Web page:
IE 11 Not Supported

For optimal browsing, we recommend Chrome, Firefox or Safari browsers.

Public Outcry Prompts SFPD to Pause Lethal Robot Policy

Despite policy guardrails that would have only allowed police to use a robot to kill a suspect in extreme cases, San Francisco supervisors have walked back their approval amid significant public protest.

(TNS) — San Francisco supervisors have walked back their approval of a controversial policy that would have allowed police to kill suspects with robots in extreme cases.

Instead of granting final authorization to the policy Tuesday in its second of two required votes, the Board of Supervisors reversed course and voted 8-3 to explicitly prohibit police from using remote-controlled robots with lethal force. It was a rare step: The board's second votes on local laws are typically formalities that don't change anything.

But the board's initial 8-3 approval of the deadly robot policy last week sparked a wave of public outcry from community members and progressive supervisors who threatened to go to the ballot if their colleagues did not change their minds on Tuesday.

After approving a new version of the police policy that bans officers from using robots to kill dangerous suspects such as mass shooters and suicide bombers, supervisors separately sent the original deadly robot provision of the policy back for further review.

The board's Rules Committee may now choose to refine that provision — placing tighter limits on when police can use bomb-bearing robots with deadly force — or abandon it entirely, leaving in place the prohibition passed Tuesday.

Supervisors are expected to take a final vote on the new version of the policy that bans deadly robots — for now, at least — next week.

The fight is part of a larger Bay Area conflict about how to balance public safety with modern technology while safeguarding civil liberties. In September, San Francisco supervisors approved a controversial policy to let police temporarily monitor live surveillance feeds in some cases, despite critics who thought it trampled on privacy rights.

"The people of San Francisco have spoken loud and clear: There is no place for killer police robots in our city," Supervisor Dean Preston said in a statement after Tuesday's vote. He added that the city "should be working on ways to decrease the use of force by local law enforcement, not giving them new tools to kill people."

The robot policy was put forward because of a new state law, AB481, that requires law enforcement agencies to get approval from local governing bodies on how they use military-grade weapons. AB481 was authored by City Attorney David Chiu when he was still serving in the state Assembly.

Police have said they wanted to use robots to kill only in extremely rare cases with violent suspects, as Dallas police did in 2016 after someone fatally shot five officers.

The previously proposed policy would have allowed police to deploy robots with lethal force when the risk of death to officers or the public was imminent and police tried other de-escalation tactics or determined they could not subdue the threat by other means. A high-ranking SFPD official would have had to approve any actual use of a deadly robot.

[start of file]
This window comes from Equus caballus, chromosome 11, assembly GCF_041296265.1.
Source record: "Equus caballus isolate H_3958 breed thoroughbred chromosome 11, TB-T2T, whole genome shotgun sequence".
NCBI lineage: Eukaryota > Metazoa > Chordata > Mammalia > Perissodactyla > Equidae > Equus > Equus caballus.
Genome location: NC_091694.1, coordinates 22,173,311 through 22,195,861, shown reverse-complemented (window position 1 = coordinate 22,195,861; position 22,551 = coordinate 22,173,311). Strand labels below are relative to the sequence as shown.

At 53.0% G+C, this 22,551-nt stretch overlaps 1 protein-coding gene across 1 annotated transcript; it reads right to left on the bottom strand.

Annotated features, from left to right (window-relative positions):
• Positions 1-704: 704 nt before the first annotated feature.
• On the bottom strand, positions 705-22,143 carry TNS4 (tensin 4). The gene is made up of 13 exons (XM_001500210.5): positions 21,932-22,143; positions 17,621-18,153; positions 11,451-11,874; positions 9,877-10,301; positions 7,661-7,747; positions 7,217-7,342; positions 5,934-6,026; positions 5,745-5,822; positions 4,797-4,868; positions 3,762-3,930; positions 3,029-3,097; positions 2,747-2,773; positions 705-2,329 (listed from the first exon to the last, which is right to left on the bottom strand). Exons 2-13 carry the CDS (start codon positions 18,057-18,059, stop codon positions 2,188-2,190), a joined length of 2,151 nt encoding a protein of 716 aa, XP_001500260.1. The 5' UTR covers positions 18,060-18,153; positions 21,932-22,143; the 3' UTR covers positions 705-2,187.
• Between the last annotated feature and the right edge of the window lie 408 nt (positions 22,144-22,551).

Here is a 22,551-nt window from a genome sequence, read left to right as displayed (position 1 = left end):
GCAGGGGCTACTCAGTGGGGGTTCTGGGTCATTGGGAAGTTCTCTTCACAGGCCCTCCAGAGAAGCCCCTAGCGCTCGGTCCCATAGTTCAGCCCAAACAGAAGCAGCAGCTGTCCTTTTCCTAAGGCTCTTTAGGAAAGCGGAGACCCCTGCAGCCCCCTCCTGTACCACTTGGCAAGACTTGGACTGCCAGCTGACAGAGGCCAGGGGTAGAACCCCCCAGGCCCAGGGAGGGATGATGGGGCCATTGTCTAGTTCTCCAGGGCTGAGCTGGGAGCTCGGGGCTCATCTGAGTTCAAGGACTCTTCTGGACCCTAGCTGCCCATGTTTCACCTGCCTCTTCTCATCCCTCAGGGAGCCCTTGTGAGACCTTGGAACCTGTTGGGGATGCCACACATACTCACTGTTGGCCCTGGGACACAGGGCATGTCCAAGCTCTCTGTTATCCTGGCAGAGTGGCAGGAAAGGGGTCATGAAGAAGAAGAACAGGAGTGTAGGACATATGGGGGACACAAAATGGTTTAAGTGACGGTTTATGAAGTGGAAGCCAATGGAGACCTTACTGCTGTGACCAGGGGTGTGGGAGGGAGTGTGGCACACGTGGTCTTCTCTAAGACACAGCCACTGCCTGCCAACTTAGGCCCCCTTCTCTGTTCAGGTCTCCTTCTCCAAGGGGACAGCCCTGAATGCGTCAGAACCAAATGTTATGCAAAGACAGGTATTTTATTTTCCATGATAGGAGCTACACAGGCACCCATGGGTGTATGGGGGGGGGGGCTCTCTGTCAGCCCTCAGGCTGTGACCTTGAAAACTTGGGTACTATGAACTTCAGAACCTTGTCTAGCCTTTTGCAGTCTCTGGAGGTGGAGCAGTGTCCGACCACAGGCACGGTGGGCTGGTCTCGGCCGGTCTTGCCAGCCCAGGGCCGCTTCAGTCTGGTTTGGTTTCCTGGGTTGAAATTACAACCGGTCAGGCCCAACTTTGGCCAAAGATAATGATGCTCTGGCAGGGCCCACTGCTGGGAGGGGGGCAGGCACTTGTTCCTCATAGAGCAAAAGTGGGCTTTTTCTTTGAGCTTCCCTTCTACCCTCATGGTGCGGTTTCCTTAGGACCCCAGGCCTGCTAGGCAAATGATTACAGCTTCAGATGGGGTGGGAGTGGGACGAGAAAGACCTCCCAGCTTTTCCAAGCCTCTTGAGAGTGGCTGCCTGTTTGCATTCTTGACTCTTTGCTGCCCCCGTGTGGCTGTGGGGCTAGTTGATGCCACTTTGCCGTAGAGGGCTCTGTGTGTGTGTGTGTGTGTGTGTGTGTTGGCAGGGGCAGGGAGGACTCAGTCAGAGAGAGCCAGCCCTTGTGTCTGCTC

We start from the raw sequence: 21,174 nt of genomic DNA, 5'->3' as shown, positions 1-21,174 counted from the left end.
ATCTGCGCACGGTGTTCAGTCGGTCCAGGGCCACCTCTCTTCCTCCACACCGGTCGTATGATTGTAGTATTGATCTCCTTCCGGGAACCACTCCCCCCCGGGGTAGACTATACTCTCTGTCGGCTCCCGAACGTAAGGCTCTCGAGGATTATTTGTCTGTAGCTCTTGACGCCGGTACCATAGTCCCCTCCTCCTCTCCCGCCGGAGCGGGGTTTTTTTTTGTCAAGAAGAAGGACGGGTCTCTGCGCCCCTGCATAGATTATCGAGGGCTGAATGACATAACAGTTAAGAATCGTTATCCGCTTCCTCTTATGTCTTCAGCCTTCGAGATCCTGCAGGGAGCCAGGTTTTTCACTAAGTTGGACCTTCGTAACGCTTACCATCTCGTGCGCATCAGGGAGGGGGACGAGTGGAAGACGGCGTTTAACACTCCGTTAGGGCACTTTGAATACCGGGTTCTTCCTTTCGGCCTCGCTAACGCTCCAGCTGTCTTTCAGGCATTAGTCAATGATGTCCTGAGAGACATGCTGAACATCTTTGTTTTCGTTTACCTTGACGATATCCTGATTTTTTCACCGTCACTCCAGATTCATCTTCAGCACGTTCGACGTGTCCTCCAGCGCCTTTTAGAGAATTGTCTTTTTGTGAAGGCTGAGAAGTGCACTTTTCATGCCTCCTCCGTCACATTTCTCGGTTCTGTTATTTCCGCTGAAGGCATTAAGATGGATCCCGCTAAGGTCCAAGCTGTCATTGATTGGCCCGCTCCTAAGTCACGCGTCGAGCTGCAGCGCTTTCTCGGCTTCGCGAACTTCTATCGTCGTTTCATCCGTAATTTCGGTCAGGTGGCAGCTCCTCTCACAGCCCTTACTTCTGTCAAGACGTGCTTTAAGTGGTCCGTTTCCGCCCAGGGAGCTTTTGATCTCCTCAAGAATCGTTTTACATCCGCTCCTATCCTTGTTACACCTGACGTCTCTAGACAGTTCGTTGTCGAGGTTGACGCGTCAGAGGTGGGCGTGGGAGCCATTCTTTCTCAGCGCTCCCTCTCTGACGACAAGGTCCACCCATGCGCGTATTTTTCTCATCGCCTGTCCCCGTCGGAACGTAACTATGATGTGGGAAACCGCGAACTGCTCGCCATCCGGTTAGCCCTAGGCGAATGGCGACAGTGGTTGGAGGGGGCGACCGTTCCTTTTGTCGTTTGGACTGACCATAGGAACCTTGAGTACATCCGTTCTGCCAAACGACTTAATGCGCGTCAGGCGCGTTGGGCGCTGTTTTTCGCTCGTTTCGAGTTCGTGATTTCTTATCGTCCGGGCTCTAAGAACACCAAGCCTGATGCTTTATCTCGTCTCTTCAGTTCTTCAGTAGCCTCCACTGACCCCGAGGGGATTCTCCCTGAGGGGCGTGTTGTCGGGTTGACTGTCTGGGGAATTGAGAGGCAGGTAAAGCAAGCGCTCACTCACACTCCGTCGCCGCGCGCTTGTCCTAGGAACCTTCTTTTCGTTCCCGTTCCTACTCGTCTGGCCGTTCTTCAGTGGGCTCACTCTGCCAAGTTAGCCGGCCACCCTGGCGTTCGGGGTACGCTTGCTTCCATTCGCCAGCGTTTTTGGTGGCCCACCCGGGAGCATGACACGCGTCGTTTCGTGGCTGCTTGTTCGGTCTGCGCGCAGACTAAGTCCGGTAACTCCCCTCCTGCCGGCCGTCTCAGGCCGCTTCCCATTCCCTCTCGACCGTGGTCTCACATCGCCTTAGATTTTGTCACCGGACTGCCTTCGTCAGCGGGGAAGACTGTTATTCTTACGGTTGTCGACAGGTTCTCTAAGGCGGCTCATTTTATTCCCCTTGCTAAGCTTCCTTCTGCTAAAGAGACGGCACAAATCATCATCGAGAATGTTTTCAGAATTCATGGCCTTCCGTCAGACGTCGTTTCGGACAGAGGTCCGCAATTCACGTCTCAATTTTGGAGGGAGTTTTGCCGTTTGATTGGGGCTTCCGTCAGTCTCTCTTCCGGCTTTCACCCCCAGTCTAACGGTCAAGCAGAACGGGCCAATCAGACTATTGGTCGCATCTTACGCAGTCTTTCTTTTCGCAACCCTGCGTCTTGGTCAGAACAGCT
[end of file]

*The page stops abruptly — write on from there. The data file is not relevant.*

But critics feared that the policy could be abused and would allow police to kill people far too easily. Preston was joined by Board of Supervisors President Shamann Walton and Supervisor Hillary Ronen in voting against the policy last week and they spoke at a rally Monday morning outside City Hall, where they encouraged their colleagues to change their minds. Preston said at the rally that he was prepared to work with activists on a possible ballot measure if the policy was approved on its final vote.

Supervisor Gordon Mar, who was part of the majority that approved the deadly robot policy last week, changed his mind and said Monday that he was prepared to vote against it on Tuesday. Mar said he had become "increasingly uncomfortable" with the policy over the past week and was concerned about "the precedent it sets for other cities without as strong a commitment to police accountability."

Three supervisors continued to support the policy approved last week. Supervisors Rafael Mandelman, Matt Dorsey and Catherine Stefani preferred to keep the killer robots policy as it was and voted against the change.

Ultimately, Supervisor Aaron Peskin proposed sending the question of whether and how police can use robots with deadly force back to the Rules Committee, which he chairs.

His colleagues agreed to do so while also advancing a new version of the broader policy on SFPD's use of military-grade weapons. Peskin said it was necessary for the policy to ban killing suspects with robots for now because he wanted police to be able to use robots for other purposes.

"There may be instances tomorrow or the next day where I think all of us would agree that... having robots that have eyes and ears and can remove bombs, which happens from time to time, is something that we want the Police Department to do while we continue to have this very controversial discussion," Peskin said at Tuesday's board meeting.

Preston, meanwhile, had also questioned whether supervisors had provided sufficient public notice before their vote on the robot policy last week. He said in a Sunday letter to Mayor London Breed and Police Chief Bill Scott that AB481 required 30 days' notice of the policy before any public hearing but the killer robot provision was added mere days before being presented to supervisors in committee.

SFPD said in a statement that it complied with public noticing requirements. A spokeswoman for the City Attorney's Office also said the noticing requirement had been fulfilled. But she said supervisors could still choose to send the killer robot provision of the policy back to committee if they wanted to "solicit further public input."

©2022 the San Francisco Chronicle, Distributed by Tribune Content Agency, LLC.